(Warning: this post meanders around a bit. It's mostly some musings that I've tried to develop a little. The ending could use more clarification and development.)
Life is imperfect.
What does that mean?
That "the whole business of life" does not meet whatever criteria or standards constitute perfection.
What do we mean by "the whole the business of life"? Something about "how things are." Presumably, the phrase denotes the fundamental circumstances underlying existence. It indicates something about the universe as it appears to us, specifically as it relates to our lives as sentient, feeling beings.
What does it mean to fall short of perfection?
It means we possess some notion of perfection--however ill-defined it may be--yet the world does not accord with this notion. It means that I, the speaker, assert that things would be better if they were more like my notion of perfection. As it turns out, we can group all desires which employ the imagination under this rubric: the impoverished person asserts that her life would be better were she only to win the lottery, the hungering person imagines himself better off in a scenario where his belly is full, etc. The difference, then, between an ordinary desire and a statement about the universe (or life as a whole) is one of scope; I assert that life is imperfect because of something fundamental to how reality is structured. (Usually the imperfections in question pertain directly to how reality affects humans, since, of course, it is humans who make the assertion). However, these kinds of universal assertions suggest a further meaning beyond those of ordinary desires: when I say, "The universe would be better if _____," I imply that it would better for all people and all things, not just for myself. Clearly, it is nothing more than a single thinker's opinion, and no doubt I only propose changes that would benefit myself. Nonetheless, I give the impression of espousing an opinion something like the following: in some deep sense, all of life would be ameliorated by the perfection I wish upon it.
How can this thought be justified? How could I possibly entertain a hubris to the degree that I believe a lowly, imperfect, epistemologically impoverished mortal could hope to prescribe a state of affairs that would benefit the entire universe?
Well, perhaps I don't believe anything that grandiose. Perhaps I merely assert that things would be better for me (and probably those I care about, whether that ends up being just my family, friends, peers, or all sentient beings) if the universe were as I wished it. Still, it is a remarkable claim, given the extensive complexity of the universe and the so very limited extent of human comprehension.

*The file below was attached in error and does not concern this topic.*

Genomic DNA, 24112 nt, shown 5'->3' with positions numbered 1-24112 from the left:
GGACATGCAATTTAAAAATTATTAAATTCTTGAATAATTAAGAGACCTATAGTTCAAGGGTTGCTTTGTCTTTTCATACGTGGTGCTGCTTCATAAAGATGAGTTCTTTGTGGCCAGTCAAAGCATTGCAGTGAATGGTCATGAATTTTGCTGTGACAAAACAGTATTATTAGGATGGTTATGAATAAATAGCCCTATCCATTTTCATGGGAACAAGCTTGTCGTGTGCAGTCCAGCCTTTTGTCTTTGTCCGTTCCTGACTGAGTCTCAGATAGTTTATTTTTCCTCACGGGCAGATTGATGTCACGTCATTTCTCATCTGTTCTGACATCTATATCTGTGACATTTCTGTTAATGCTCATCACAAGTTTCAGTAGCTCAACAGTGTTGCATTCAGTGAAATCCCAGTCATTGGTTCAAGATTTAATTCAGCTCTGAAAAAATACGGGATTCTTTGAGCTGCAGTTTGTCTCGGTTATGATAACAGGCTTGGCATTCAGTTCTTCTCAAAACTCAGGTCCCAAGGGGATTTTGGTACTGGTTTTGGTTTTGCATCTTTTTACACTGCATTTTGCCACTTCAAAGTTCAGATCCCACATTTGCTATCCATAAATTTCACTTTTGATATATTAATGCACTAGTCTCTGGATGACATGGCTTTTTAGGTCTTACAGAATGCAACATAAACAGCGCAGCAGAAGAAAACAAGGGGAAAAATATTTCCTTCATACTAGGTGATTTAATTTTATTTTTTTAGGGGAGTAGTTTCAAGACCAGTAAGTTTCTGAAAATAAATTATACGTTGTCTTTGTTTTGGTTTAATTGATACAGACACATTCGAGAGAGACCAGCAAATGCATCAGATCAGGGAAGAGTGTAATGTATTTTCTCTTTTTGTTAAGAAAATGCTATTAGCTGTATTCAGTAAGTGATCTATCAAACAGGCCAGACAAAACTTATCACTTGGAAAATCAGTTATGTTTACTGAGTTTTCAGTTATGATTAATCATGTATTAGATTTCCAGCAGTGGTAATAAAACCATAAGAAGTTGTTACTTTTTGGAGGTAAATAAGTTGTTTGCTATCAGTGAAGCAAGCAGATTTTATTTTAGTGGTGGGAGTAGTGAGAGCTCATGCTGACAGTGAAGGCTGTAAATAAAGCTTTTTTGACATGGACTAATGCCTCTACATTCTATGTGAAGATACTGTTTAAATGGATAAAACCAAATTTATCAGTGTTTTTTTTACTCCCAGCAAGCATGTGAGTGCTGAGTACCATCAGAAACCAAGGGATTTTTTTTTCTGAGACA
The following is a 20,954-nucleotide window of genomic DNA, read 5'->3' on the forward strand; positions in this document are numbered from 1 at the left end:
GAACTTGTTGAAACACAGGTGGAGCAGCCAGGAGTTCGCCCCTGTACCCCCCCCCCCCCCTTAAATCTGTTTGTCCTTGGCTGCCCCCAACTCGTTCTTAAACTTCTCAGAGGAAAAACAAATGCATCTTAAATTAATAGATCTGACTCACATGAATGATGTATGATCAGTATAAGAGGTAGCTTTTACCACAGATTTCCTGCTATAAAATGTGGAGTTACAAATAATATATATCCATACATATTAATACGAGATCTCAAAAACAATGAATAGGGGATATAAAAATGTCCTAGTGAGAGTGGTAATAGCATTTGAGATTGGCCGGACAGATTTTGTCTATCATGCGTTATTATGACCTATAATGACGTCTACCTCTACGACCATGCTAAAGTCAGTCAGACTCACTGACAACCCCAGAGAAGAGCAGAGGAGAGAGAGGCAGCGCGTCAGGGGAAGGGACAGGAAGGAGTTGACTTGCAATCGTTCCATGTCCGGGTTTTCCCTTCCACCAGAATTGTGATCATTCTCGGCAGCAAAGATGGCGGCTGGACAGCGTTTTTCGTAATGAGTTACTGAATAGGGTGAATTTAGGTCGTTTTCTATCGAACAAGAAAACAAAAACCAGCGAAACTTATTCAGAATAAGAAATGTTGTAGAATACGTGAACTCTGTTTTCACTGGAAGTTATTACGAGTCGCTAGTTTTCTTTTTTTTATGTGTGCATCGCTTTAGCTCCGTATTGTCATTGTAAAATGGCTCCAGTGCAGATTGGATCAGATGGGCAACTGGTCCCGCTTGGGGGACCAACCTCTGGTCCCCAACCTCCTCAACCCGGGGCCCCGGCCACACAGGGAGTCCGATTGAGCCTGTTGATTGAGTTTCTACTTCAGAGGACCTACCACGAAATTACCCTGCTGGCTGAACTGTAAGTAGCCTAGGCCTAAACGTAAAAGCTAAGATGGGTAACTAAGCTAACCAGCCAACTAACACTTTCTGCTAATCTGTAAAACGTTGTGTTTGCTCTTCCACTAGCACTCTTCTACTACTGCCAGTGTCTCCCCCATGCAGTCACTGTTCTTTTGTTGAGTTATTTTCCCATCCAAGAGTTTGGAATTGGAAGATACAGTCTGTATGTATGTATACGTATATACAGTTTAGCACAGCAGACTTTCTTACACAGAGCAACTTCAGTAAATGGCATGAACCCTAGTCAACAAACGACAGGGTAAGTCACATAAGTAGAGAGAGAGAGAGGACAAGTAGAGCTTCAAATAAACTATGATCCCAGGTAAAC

Nonetheless, we pass beyond these concerns for now. Let us allow the finite-yet-hubristic, imaginative being to keep her notion of perfection; let us allow her envisioned state of affairs to accurately depict a "better" world. We pass too beyond how it is possible to evaluate "better" from an objective standpoint (since it may, indeed, be impossible). At present, we are concerned only with the following: to the individual, what does it mean to exist in a universe which does not agree with her desired, imagined universe?
Thomas Nagel and Albert Camus (in "The Absurd," and The Myth of Sisyphus, respectively) characterize absurdity in similar ways. Both writers describe the absurd as a particular kind of discrepancy between what one expects, desires, or seeks in a situation, and what actually obtains.
To loosely sum it up:
Reality ≠ pretense.
To use Nagel's examples, it is an absurd situation when a philanthropic committee elects a heinous criminal as its chairman. It is absurd when a situation requires solemnity--say, a respectable person is being knighted--but the prospective knights' pants fall down.
(Side note: irony is a similar concept to absurdity, in that it is a discrepancy between the image or sentiments one expresses and the reality or beliefs one actually entertains. So, irony might too be described as a mismatch between reality and pretense, only it is an intentional and deceptive mismatch.)
Nagel, Camus, and I differ slightly on the specifics of what makes the human condition absurd. Camus holds that our incessant need for meaning in the face of a wholly meaningless universe creates absurdity. Nagel focuses on the fact that we take our lives seriously, but unjustifiably so, since it is always possible to adopt an external viewpoint (sub specie aeternitatis) where none of our aims or goals are important. Camus and Nagel's viewpoints are closely related, since Camus' "meaning" is arguably similar to Nagel's "importance" (although there are a few other subtle differences). My particular take on the matter is as follows.
The life of a human is absurd because we dream, but more so because we are aware that we dream. That is to say, absurdity as a pervasive, ineliminable aspect of the human condition inheres because we possess the ability to mentally simulate counterfactual circumstances; the absurdity is exacerbated by our awareness of that ability. It is only because we can imagine and desire a perfect world, only because we imagine it with some sense of "should" or "ought" that relevantly applies; but, we are incapable of ever actualizing that world.
Note: I have not delved very deeply into secondary literature to see what else has already been said on absurdity. I have noticed that Jeffrey Gordon ("Nagel or Camus on the Absurd?", Phil. and Phenom. Research, Vol. 45, No. 1. (Sep., 1984)), for one, might be relevant, but I am frankly too lazy to treat it in adequate detail at the moment.